Two studies released yesterday indicate that consumers are experiencing a smooth transition during the shift to competition in the telephone industry but that small businesses have suffered from increasing telephone charges since the Bell System breakup.
Bell Atlantic Corp., the regional holding company for Chesapeake & Potomac Telephone Co., yesterday said 828,000 customer telephone lines have been converted so far to give "equal access" to competing long-distance services.
The process, mandated by the divestiture agreement, eliminates the need for customers to dial lengthy codes to reach long-distance companies other than American Telephone & Telegraph Co. Equal access allows customers to switch from AT&T to another long-distance company without giving up easy, "Dial 1" access to long-distance service.
"This process is a rather involved one," said Marty Petrusky, assistant vice president of industry relations for Bell Atlantic. "We were the first to introduce it . . . and it has been hailed as a success by all those involved."
The company, which owns local telephone companies in New Jersey, Pennsylvania, Delaware, Maryland, Virginia and West Virginia as well as the District of Columbia, began converting telephone switching offices in July.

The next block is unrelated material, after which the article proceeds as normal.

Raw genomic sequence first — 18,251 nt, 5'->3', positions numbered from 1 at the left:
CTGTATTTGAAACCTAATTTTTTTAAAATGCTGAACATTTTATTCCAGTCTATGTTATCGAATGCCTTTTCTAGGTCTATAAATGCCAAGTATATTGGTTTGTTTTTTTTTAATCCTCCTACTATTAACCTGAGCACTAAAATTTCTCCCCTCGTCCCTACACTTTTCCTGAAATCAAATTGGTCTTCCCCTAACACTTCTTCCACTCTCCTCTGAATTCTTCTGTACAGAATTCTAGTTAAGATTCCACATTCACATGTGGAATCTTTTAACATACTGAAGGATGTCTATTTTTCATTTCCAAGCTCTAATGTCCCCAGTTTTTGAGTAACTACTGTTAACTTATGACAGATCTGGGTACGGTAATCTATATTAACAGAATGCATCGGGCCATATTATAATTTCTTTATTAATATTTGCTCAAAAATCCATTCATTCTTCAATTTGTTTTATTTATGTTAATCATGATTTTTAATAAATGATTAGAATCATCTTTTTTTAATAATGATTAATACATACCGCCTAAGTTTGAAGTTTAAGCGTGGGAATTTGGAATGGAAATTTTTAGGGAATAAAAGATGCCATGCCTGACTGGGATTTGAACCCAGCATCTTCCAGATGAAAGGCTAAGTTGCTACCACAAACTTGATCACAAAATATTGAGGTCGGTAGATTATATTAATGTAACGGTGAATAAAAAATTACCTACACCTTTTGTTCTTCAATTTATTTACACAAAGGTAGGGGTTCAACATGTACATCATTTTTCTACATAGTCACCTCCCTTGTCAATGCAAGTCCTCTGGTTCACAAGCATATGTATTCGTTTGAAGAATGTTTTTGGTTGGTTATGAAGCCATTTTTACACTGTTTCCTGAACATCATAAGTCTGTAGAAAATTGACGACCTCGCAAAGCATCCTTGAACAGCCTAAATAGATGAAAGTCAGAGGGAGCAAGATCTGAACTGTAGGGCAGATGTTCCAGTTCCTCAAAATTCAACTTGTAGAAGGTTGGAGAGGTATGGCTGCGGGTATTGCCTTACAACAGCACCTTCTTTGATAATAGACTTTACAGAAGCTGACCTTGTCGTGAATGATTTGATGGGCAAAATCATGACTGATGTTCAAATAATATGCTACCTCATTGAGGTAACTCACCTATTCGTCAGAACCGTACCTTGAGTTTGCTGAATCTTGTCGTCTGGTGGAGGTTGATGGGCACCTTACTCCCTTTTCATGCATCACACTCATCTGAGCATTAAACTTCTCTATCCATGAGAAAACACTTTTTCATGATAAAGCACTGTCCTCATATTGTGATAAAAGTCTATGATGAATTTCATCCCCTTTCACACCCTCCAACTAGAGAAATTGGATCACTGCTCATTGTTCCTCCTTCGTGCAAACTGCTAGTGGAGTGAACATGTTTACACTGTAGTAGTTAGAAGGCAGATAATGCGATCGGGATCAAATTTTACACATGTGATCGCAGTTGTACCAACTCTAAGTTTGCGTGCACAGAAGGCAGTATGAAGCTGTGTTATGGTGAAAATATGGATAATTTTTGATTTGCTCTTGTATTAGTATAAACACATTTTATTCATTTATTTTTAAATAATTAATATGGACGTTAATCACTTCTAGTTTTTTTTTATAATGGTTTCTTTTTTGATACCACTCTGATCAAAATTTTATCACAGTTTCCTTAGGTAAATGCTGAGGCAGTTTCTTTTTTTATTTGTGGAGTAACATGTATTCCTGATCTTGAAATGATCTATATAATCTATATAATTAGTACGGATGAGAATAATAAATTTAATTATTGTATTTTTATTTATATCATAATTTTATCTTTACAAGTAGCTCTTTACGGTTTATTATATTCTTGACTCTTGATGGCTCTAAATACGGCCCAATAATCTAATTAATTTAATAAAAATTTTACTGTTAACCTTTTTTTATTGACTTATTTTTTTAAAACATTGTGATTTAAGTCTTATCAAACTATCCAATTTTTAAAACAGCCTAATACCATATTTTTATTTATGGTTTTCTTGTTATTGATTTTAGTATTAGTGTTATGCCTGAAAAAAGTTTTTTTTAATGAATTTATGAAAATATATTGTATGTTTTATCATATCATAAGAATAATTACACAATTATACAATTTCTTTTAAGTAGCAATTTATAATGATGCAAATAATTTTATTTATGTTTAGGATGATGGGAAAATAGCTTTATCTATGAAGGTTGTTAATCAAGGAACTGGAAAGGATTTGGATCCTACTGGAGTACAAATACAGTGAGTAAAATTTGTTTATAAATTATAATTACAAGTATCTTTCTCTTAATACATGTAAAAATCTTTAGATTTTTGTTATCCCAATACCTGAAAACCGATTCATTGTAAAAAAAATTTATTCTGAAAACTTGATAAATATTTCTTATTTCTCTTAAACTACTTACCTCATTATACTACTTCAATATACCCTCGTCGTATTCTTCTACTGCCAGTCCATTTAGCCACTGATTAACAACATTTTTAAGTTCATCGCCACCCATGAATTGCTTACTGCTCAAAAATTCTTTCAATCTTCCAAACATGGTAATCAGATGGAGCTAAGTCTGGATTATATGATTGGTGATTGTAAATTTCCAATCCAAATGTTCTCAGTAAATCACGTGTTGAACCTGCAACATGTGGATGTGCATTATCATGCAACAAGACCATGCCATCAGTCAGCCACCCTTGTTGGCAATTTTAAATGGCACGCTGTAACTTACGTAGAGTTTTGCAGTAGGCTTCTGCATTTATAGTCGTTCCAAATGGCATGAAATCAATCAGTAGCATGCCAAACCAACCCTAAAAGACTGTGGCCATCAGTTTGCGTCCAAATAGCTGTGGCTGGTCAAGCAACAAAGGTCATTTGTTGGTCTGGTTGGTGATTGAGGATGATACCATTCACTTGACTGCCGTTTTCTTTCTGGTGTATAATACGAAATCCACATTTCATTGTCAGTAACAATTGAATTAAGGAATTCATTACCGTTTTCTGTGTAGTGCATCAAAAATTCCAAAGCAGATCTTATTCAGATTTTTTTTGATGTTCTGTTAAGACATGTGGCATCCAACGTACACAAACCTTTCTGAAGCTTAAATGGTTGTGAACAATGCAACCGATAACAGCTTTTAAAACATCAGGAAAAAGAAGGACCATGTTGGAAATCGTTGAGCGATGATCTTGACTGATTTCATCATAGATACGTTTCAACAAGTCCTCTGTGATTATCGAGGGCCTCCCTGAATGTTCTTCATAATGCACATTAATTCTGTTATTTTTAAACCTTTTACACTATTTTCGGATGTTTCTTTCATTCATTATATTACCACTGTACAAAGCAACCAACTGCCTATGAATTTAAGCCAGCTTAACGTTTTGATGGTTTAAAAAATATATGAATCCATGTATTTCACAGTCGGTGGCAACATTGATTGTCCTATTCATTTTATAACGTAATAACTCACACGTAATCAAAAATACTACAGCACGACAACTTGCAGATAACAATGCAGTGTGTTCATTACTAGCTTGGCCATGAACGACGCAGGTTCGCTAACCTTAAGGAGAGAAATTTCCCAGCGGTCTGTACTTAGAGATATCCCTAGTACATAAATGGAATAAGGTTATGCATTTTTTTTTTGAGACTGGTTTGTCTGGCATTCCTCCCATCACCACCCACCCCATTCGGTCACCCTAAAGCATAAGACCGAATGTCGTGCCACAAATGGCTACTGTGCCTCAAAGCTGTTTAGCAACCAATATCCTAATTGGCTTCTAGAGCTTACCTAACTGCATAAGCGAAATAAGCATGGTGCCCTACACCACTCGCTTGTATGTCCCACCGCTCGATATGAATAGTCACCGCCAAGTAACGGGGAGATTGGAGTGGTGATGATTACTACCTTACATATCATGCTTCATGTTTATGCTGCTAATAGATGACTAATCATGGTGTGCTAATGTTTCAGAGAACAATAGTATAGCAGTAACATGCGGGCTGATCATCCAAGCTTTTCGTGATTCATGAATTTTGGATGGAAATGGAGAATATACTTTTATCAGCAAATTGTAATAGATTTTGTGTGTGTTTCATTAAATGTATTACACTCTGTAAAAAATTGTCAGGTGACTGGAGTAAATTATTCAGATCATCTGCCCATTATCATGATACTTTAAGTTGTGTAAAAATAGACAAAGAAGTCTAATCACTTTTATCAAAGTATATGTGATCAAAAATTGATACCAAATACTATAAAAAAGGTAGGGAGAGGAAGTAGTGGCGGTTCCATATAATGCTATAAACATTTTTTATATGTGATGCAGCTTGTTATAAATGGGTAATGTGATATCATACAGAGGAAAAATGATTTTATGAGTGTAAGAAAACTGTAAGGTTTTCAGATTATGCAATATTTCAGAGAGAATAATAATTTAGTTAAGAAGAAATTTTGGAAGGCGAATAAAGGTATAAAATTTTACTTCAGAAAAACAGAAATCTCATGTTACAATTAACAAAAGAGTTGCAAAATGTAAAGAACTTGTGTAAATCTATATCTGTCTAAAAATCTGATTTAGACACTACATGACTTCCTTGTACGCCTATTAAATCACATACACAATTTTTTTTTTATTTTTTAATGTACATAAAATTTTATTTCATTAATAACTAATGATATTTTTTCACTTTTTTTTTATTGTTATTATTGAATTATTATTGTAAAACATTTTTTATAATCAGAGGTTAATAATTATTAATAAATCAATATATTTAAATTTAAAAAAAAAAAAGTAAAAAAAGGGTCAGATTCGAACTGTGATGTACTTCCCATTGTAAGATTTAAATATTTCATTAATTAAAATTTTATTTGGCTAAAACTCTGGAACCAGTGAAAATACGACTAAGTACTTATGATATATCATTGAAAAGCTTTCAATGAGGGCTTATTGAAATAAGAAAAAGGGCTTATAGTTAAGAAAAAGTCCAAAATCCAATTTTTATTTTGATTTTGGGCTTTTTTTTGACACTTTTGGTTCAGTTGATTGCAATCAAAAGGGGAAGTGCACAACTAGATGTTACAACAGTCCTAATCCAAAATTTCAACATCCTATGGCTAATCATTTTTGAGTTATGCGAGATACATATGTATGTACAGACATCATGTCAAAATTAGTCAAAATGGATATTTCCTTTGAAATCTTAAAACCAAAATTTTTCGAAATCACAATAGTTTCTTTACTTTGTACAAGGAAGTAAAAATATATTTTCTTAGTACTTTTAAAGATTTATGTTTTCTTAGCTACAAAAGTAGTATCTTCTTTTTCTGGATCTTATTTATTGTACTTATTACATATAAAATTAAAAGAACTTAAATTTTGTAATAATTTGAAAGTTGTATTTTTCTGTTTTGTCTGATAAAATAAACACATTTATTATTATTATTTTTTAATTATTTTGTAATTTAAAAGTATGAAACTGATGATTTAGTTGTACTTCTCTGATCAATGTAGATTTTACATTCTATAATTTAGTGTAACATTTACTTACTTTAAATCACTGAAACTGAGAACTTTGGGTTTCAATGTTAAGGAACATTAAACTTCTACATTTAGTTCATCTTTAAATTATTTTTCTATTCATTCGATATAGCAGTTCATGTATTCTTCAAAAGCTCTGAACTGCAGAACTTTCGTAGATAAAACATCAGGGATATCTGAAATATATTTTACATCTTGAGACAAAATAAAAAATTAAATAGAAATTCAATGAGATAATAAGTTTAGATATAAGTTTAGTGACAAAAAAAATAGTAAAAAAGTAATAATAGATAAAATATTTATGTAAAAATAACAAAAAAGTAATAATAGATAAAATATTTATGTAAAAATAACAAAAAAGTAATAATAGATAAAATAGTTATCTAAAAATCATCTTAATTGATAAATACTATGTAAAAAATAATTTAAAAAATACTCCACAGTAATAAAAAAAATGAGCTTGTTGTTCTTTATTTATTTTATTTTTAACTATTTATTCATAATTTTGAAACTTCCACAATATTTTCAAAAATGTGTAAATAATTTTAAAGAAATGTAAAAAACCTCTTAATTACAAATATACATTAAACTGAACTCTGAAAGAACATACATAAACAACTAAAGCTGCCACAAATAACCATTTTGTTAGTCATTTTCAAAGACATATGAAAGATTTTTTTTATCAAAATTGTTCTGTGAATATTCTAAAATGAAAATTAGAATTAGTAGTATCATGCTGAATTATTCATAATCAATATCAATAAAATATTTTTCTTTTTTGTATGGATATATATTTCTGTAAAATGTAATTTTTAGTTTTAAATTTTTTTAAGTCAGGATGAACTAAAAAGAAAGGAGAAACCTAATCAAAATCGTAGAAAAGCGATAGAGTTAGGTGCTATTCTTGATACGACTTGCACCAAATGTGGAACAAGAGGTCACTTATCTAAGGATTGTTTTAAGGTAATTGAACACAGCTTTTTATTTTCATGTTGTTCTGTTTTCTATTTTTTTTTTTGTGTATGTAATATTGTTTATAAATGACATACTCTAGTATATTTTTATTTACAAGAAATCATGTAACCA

Bell Atlantic will have switched 44 percent of those lines in offices that can be converted to equal access by Sept. 1, 1985, exceeding divestiture agreement guidelines of 33 1/3 percent, Petrusky said. A total of 12 million telephone lines at 549 central offices will be converted by Sept. 1, 1986, Petrusky said.
Petrusky said the company's study showed that 70 percent of all customers notified by mailings 90 days in advance of equal access in their area read the material. Of those who read the material, 90 percent said they could make an intelligent choice about long-distance service. Customers who do not make a choice automatically default to AT&T.
Meanwhile, the House Small Business Committee yesterday said "access" charges that small businesses pay for the upkeep of the local telephone network should be dropped until the impact of the charges is analyzed more carefully.
A monthly charge of $6 a telephone line was imposed on small businesses last May by the Federal Communications Commission, which argued that the fee must be shifted away from long-distance company rates to discourage large business customers from bypassing the telephone company by building private networks.
"Small businesses with more than one line have really taken it on the chin," said Rep. Ron Wyden (D-Ore.), chairman of a special committee telephone task force. The access charges combined with local rate increases have left businesses with "new and unduly burdensome economic pressures," he said.
The committee issued a report saying that the FCC had not proved that imposing access charges is the best way of preventing large users from bypassing the phone company. Committee Chairman Parren J. Mitchell (D-Md.) said the FCC decision "can be undone by legislative action," although the panel has no current plans to introduce legislation to cancel the charges.